Saturday, 27 December 2014

Blue Peter chocolate brownies, homemade chocolate slabs, and other Christmas foodie gifts

You'd be forgiven for thinking I'd abandoned this blog two posts in. The (very abbreviated version of the) truth is that I got really busy at the beginning of December, basically didn't cook anything, and then as soon as the term was over I came down with a cold which turned into a mystery virus which turned into full-blown tonsillitis. I'm only just getting over it now, and my diet for the past two days has consisted mainly of meat and chocolate.

While I was suffering with what can only be described as the feeling of swallowing shards of glass covered in even smaller shards of glass, I did manage to bake some lovely foodie presents for my family. Of course, I didn't take any pictures of them all packaged up because it was basically dark at 4pm and I was hopped up on painkillers. I did, however, think "I'll take pictures on Christmas Eve before I give them to people" and then was so ill on Christmas Eve that all I could think was "fucking motherfucker, can I take any more ibuprofen without getting a stomach ulcer at this point?".

So instead I'll furnish you with some links to the recipes for the nice foodie presents I made, and you will have to imagine them packed in little cellophane bags. (I ran out of cellophane bags towards the end so some people got some artfully packaged Morrisons sandwich bags instead).

Handmade food gifts always go down so well at Christmas. Even if you're a bit strapped for cash it's a lovely token and people always appreciate something you've made, even if it looks like your dog trod in it.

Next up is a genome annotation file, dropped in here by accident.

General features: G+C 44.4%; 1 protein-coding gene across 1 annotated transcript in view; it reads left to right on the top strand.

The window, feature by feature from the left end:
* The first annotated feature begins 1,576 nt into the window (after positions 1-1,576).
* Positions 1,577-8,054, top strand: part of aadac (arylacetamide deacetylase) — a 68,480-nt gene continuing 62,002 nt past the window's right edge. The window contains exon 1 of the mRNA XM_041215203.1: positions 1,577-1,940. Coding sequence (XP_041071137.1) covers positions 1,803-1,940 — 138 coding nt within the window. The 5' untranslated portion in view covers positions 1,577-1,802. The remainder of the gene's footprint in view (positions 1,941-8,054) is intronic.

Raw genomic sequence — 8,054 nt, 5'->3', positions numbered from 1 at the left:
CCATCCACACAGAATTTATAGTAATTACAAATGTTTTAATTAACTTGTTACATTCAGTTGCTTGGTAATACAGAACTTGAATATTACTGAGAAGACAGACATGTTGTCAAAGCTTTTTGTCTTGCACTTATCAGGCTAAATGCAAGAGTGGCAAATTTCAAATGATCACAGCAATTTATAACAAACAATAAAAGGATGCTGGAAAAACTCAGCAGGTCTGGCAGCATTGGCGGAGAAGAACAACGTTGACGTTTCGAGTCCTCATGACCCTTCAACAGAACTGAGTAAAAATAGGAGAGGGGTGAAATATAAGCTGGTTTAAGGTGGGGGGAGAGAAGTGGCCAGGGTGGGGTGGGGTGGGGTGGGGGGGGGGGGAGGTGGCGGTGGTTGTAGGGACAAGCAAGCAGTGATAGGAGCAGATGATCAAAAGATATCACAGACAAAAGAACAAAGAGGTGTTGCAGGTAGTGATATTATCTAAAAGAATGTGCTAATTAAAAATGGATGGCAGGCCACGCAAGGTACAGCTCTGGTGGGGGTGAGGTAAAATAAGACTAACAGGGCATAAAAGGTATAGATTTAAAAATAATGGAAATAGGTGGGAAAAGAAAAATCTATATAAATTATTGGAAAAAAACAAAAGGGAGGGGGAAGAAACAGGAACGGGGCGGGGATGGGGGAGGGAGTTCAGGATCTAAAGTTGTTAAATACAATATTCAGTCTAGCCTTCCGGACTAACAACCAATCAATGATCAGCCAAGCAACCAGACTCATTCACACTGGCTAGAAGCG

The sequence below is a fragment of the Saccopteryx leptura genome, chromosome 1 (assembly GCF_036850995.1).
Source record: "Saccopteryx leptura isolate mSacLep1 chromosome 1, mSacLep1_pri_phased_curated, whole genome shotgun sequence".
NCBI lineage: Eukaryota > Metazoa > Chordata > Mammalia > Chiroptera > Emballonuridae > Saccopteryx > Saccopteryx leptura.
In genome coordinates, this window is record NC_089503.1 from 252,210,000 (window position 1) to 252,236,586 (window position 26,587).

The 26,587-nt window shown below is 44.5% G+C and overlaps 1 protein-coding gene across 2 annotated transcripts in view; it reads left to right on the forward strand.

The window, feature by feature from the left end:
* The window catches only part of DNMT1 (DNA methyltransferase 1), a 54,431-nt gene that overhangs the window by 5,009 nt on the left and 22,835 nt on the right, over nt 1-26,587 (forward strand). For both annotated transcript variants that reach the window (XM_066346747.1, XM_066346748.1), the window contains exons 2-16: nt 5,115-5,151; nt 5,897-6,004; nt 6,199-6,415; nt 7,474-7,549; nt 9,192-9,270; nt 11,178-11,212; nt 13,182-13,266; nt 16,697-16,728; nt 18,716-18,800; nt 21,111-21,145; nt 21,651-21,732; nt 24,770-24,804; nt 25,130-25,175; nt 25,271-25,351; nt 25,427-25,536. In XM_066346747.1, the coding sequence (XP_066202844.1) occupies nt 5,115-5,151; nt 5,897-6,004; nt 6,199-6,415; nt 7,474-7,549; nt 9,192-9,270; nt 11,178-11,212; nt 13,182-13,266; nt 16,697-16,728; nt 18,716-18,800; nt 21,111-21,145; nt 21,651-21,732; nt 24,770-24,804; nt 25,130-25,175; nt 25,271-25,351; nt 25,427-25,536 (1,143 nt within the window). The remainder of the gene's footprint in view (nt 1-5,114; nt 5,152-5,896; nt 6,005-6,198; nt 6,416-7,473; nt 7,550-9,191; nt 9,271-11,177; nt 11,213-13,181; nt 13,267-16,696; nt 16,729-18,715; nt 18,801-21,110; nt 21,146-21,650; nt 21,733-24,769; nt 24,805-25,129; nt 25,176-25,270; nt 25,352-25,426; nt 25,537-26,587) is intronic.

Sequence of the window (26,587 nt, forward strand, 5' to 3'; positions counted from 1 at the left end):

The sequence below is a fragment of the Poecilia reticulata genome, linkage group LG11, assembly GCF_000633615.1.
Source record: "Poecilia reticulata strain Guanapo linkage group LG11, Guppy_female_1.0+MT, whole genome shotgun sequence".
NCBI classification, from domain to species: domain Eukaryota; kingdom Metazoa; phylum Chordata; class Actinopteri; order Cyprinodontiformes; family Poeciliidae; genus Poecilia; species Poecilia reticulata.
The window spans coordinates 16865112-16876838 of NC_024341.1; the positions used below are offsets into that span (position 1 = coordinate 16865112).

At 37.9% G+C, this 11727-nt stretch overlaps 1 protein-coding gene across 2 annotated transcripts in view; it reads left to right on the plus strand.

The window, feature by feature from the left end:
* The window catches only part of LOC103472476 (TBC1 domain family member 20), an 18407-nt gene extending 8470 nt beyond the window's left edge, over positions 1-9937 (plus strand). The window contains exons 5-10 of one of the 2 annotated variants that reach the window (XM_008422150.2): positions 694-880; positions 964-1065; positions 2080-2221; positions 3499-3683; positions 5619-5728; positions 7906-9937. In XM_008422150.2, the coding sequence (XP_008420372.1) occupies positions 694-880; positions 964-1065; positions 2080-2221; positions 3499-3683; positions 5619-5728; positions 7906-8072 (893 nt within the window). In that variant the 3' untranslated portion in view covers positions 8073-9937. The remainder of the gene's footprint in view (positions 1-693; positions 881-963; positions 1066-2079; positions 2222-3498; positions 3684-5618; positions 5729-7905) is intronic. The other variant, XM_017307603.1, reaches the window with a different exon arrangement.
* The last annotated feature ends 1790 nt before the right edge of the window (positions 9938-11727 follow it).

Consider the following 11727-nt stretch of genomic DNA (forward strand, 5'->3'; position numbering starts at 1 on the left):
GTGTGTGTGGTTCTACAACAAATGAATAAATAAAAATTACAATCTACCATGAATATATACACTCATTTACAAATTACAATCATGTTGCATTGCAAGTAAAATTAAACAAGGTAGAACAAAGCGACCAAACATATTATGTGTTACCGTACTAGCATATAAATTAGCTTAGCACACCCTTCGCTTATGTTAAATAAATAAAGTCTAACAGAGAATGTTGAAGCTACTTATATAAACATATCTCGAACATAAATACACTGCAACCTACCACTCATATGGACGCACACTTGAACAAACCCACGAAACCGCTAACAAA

Crumbly English fudge (everyone I gave this to was floored by how delicious it is. THANKS NIGELLA) Crumbly, buttery, just how I'd hoped. None of this chewy American fudge rubbish that you get on Pinterest or in the pick and mix in Wilko.

Parmesan and rosemary sabl├ęs  - buttery but in a different way; the savoury token in my gift box.

Decorated chocolate slabs

OK, no recipe here. Just melt some chocolate (double boiler method works best), pour into moulds, smooth out with a palette knife, then sprinkle over toppings. I chopped up some of the fudge I made, some chocolate brownies, hazelnuts and raisins. For more topping ideas you could take a look at Martha Stewart or Hotel Chocolat.

The finished product!
For the mould, I used a brownie pan which I divided into sections using foil folded into thick strips. I then lined these sections with foil. For a more refined, professional look, I'd suggest using a silicone mould.
Avocados not included. You'll see I actually lined the whole pan with foil and then put the dividers in - this didn't work at all, so I lined each section with foil for the next ones.

 Blue Peter Bonfire Brownies

These brownies are the stuff of legend in my family. Since I first got the recipe from Blue Peter when I was about... 9? they have been given as gifts, made on rainy days, made for parties, you name it. We've managed to lose the recipe several times, so I think it's now loitering on a faded sheet of fax paper in a ringbinder somewhere. These brownies are gooey, moreish and generally delightful. They're also delicious frozen, which I discovered when I used to sneak them from the freezer when my mum wasn't looking.
I also made them for a Christmas party a couple of years ago, where I topped them with melted chocolate and crushed candy canes.
No picture for these ones either, I'm afraid, but I solemnly swear I'll upload one next time I make them. Trust me when I say they're flipping fabulous.


225g golden caster sugar
100g unsalted butter
40g cocoa powder
50g self raising flour
50g chocolate chips


  1. Grease/line a brownie pan and preheat your oven to 180°C.
  2. Beat the eggs with the sugar in a medium to large bowl until the mixture is smooth and glossy.
  3. In a medium saucepan, melt the butter, take off the heat and then sift in the cocoa powder.
  4. Add the butter mixture to the sugar mixture, and mix well.
  5. Sift in the flour and add the chocolate chips. Mix well (again).
  6. Pour into the pan and bake for around 18-20 minutes (depends on how thick they are - keep any eye on them and don't let them burn!). 

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